When Australia joined the Madrid Union in 2001, it opened up streamlined international trade mark registrations to Australian businesses under the Madrid Protocol.
Since then, the Madrid Union has grown steadily. By the end of 2019 it will have 106 members covering 122 countries.
This year has seen Samoa (4 March), Canada (17 June) and Brazil (2 October) join, with Malaysia due to join on 27 December 2019. Last year Afghanistan, Indonesia and Malawi joined.
implications of madrid union expansion
For Australian businesses, it is now far easier and often cheaper to obtain registration in the new Madrid Protocol countries. They can be included in any new application under the Madrid Protocol.
For Australian businesses that have already registered their trade mark internationally under the Madrid Protocol, it is possible to add the new countries to the existing Madrid Protocol registration. This process is known as subsequent designation.
Whether to make a subsequent designation or lodge a new Madrid Protocol application depends on the renewal due date of the existing Madrid Protocol registration. Madrid Protocol registrations last for 10 years before they must be renewed. A subsequent designation will be registered for the balance of the 10 year term of the original Madrid Protocol registration.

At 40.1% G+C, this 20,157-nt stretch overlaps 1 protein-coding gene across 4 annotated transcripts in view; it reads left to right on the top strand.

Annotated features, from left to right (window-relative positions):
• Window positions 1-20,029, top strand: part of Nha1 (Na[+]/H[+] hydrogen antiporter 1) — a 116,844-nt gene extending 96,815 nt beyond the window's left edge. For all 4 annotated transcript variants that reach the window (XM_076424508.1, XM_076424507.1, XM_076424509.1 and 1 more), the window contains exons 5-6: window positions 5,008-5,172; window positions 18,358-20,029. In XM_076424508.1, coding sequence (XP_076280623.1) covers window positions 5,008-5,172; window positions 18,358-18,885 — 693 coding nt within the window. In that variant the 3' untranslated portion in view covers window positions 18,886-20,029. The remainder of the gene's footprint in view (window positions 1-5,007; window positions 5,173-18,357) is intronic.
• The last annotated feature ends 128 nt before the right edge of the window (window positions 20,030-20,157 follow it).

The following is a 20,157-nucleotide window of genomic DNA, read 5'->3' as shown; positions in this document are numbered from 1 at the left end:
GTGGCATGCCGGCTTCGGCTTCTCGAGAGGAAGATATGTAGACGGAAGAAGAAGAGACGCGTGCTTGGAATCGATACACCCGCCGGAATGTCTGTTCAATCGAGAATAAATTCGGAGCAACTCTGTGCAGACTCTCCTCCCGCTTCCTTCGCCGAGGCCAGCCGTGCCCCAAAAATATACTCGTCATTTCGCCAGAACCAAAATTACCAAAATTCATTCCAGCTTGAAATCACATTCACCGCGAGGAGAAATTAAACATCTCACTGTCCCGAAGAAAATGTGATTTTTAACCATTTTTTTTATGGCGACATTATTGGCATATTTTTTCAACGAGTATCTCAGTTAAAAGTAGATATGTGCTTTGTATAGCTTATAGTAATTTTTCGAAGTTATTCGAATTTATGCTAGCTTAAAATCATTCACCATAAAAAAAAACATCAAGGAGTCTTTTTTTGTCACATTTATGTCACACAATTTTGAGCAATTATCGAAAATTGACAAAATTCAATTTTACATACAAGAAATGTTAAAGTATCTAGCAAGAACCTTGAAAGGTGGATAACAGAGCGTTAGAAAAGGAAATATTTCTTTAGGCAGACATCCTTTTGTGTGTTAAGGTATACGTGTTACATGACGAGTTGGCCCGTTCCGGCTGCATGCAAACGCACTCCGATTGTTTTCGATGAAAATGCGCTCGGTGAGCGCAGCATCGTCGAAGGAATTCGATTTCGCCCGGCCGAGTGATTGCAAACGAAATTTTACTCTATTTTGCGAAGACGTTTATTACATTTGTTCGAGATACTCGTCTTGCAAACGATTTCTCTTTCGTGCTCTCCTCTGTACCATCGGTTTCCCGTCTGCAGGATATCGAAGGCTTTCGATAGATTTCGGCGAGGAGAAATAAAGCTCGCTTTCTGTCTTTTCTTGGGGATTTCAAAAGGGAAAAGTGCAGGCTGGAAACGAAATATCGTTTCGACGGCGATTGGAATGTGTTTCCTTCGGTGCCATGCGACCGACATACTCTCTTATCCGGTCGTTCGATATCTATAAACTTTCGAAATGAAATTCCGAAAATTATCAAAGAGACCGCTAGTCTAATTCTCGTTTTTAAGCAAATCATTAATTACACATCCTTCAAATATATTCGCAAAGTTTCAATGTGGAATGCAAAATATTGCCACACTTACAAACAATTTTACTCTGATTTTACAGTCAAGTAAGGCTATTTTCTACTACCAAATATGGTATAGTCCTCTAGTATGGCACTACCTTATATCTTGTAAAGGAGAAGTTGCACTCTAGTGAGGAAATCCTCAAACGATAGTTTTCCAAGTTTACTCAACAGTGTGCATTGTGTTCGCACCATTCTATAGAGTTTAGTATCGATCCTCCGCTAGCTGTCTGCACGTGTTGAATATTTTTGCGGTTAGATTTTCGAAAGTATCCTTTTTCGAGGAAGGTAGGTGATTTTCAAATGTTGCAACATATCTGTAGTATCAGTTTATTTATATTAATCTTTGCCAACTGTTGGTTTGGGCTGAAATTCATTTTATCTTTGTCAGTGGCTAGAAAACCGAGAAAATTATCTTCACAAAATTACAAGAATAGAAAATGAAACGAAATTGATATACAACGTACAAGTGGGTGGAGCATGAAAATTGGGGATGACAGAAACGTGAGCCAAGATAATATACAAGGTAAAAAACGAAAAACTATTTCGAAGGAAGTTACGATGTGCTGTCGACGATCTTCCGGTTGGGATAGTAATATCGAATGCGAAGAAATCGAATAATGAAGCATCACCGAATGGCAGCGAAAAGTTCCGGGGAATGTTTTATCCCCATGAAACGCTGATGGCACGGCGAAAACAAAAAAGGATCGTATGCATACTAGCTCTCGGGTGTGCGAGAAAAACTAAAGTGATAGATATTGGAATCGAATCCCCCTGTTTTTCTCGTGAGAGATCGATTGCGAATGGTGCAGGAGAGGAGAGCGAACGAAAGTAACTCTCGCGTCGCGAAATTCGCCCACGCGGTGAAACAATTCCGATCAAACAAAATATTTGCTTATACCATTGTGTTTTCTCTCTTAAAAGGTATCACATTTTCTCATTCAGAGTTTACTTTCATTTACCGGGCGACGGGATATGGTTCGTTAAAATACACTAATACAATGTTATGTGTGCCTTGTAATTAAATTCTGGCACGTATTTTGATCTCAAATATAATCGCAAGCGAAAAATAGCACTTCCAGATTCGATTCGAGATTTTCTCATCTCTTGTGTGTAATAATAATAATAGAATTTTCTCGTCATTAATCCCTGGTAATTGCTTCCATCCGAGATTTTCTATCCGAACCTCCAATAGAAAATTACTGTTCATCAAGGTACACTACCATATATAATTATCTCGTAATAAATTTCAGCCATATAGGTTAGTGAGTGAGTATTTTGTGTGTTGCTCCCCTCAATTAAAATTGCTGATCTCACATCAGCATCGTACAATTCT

If the original Madrid Protocol registration is coming up for renewal, it is more cost effective to lodge a new application to enjoy the full 10 year registration period. If the registration has most of its 10 year registration period left to run, a subsequent designation makes more sense.
what if you already have a national registration?
What if a business has already registered your trade mark directly in Canada, Malaysia or any of the Madrid Protocol countries? What does the Madrid Protocol offer there?
Where a Madrid Protocol registration and an earlier national trade mark registration coexist in the same country, an application can be made for the Madrid Protocol registration to replace the earlier national registration. This allows the Madrid Protocol registration to gain the earlier priority date of the national registration.
The national registration can then be allowed to lapse, with only the Madrid Protocol registration being renewed. This takes advantage of the streamlined and cost-effective renewal process under the Madrid Protocol, critically avoiding the cost of engaging local lawyers in the foreign country to handle the renewal process.